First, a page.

Laurie Fenton Ambrose, president and CEO of Lung Cancer Alliance. (Joshua Yospyn/For The Washington Post)

Laurie Fenton Ambrose, 56, is president and chief executive of Lung Cancer Alliance. She lives in Delaplane, Va., on a farm with rescue horses, dogs and the occasional parrot.

What is your job with lung cancer?

We really built it from the ground up. There was no voice specific to those who could be at risk for or living with lung cancer, a terribly stigmatized disease where everyone thinks, Oh, you smoked — it’s all your fault. You get what you deserve. It’s so far removed from that. It’s a lot more complex, and people don’t have to smoke to get the disease. Particularly younger women that are growing in numbers.

What year are you talking about, before your organization?

This would have been in 2004.

There still wasn’t any sort of advocate?

There was an incredible survivor herself who I knew working in the Senate, who, unbeknownst to me, was diagnosed twice and survived twice, which is so rare. And so she said, “We’ve got to do this.” I had met her when she was also a chief of staff on the Senate side. Over the course of these last 12 years, we’ve had achievements like no one thought possible, including new research pipelines, legislative victories.

More specifics on those, please.

We created a research pipeline that now has over $120 million. It’s a lung cancer research line in the Department of Defense, because our military men and women have a higher incidence of mortality because of occupational exposures.

Agent Orange and such.

Mm-hm. We secured early detection. Huge victory. Now, if you think about breast cancer and colon cancer, prostate cancer, all the cancers that have screenings, we have one for lung cancer.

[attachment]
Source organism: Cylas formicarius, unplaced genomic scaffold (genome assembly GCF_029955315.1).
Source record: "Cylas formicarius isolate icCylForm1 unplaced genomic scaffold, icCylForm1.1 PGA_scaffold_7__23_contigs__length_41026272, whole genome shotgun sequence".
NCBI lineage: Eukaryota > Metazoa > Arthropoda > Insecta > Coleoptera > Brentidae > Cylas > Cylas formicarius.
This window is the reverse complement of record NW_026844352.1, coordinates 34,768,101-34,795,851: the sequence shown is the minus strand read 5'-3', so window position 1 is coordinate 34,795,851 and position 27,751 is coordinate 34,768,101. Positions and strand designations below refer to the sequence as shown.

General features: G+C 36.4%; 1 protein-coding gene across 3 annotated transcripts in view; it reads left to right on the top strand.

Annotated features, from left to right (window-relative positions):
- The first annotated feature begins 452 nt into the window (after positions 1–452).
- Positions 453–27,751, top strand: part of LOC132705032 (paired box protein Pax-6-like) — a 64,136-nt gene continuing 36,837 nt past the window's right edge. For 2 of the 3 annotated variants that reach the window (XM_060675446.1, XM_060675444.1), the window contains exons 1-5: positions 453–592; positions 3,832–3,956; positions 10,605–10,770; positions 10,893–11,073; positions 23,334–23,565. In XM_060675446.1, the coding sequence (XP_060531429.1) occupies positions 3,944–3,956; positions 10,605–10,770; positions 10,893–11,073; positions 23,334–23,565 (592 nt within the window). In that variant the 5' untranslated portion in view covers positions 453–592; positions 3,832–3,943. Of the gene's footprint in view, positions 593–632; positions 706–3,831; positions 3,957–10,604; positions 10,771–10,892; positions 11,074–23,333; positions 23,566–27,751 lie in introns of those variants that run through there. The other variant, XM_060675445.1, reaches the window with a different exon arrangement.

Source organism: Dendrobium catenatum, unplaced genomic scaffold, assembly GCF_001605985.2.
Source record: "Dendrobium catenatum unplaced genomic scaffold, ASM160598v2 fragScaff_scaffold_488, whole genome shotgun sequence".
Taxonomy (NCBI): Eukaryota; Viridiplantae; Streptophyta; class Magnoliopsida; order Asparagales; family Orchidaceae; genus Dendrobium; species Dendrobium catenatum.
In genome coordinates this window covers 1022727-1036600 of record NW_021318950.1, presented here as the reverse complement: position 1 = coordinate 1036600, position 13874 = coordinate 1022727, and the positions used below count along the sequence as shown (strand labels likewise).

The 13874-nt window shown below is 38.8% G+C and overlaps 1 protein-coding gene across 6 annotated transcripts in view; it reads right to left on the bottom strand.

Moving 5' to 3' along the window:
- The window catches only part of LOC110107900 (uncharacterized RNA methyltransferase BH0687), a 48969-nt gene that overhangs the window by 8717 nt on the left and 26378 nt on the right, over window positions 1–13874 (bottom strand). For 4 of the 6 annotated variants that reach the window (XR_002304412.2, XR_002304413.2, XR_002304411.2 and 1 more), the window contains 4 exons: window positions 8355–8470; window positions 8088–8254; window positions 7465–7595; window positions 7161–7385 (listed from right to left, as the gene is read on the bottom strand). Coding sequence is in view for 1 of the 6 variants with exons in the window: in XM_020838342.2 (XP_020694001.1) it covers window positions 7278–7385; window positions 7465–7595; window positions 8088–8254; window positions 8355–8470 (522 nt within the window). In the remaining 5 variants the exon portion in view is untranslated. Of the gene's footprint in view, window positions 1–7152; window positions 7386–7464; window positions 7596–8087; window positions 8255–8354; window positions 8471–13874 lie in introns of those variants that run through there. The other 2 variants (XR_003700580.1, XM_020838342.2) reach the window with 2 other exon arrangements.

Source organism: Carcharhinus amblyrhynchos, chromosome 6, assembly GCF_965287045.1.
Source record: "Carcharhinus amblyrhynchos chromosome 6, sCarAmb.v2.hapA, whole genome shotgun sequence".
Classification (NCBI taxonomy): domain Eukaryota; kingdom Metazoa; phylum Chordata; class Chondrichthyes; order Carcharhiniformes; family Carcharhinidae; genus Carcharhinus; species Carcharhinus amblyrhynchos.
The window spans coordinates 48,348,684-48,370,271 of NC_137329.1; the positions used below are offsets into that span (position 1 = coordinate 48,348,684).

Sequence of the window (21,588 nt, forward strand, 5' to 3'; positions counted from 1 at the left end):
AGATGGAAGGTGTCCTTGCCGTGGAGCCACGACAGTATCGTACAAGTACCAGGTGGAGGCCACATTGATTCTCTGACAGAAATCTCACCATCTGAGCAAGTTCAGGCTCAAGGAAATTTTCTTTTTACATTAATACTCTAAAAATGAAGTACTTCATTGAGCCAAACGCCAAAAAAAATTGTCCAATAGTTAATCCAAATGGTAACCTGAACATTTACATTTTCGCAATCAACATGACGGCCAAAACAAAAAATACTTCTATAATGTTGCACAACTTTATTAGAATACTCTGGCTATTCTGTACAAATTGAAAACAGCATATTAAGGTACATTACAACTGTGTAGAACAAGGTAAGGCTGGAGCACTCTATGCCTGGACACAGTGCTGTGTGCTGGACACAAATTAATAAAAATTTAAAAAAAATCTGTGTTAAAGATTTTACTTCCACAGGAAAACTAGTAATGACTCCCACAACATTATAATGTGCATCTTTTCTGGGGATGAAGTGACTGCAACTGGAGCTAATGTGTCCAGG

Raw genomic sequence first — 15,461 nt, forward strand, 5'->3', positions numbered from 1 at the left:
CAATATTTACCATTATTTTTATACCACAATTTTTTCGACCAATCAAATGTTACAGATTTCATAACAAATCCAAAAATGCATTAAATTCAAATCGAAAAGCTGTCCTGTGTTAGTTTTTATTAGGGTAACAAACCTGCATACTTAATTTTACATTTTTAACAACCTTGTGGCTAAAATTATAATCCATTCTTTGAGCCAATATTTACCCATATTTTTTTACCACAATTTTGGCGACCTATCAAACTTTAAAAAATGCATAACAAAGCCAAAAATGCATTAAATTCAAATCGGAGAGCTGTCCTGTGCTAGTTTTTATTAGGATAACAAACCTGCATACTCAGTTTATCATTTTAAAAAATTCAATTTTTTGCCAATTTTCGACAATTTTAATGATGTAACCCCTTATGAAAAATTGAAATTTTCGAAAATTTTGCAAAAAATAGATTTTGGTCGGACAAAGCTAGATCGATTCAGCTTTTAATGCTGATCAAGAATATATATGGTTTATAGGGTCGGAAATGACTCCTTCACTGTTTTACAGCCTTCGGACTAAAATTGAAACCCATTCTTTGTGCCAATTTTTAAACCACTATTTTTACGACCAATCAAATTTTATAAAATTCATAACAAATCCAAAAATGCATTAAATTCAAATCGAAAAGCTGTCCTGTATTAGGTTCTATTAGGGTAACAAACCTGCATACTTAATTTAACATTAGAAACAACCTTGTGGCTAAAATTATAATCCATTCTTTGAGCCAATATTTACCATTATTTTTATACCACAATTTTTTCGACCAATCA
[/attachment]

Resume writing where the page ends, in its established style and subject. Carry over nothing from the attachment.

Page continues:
From a public health standpoint, are you looking at pollution or smoking cessation for prevention?

There are already public health coalitions that are advocating against tobacco use. So for us it’s like, Okay, where are the gaps?

What’s the cure rate like?

Five-year survival is approximately 17 percent. [Most] of those with lung cancer are found late-stage because no one is looking at this as a disease with the same strategies we apply to other illnesses. Women have so benefited from 60 years of breast cancer movement, and we are seeing the benefit of advocacy, research funding, public-private partnerships. The survival rate is almost 90 percent.

My aunt died of lung cancer and had never smoked. I am realizing right now I always tell people that, like she was one of the good ones.

You feel you have to qualify. For public health reasons, you shouldn’t smoke, because it affects your heart, your lungs, your organs. It’s a risk factor for pancreatic cancer, for bladder cancer. But for lung, we stigmatize the tobacco industry — and rightly so. But the unintended consequences are, we stigmatize those who were deceived by very deceptive marketing practices. We often hear women say, “Why couldn’t it have been breast cancer? Because I know I would have been treated better by my doctor, and have more options.”

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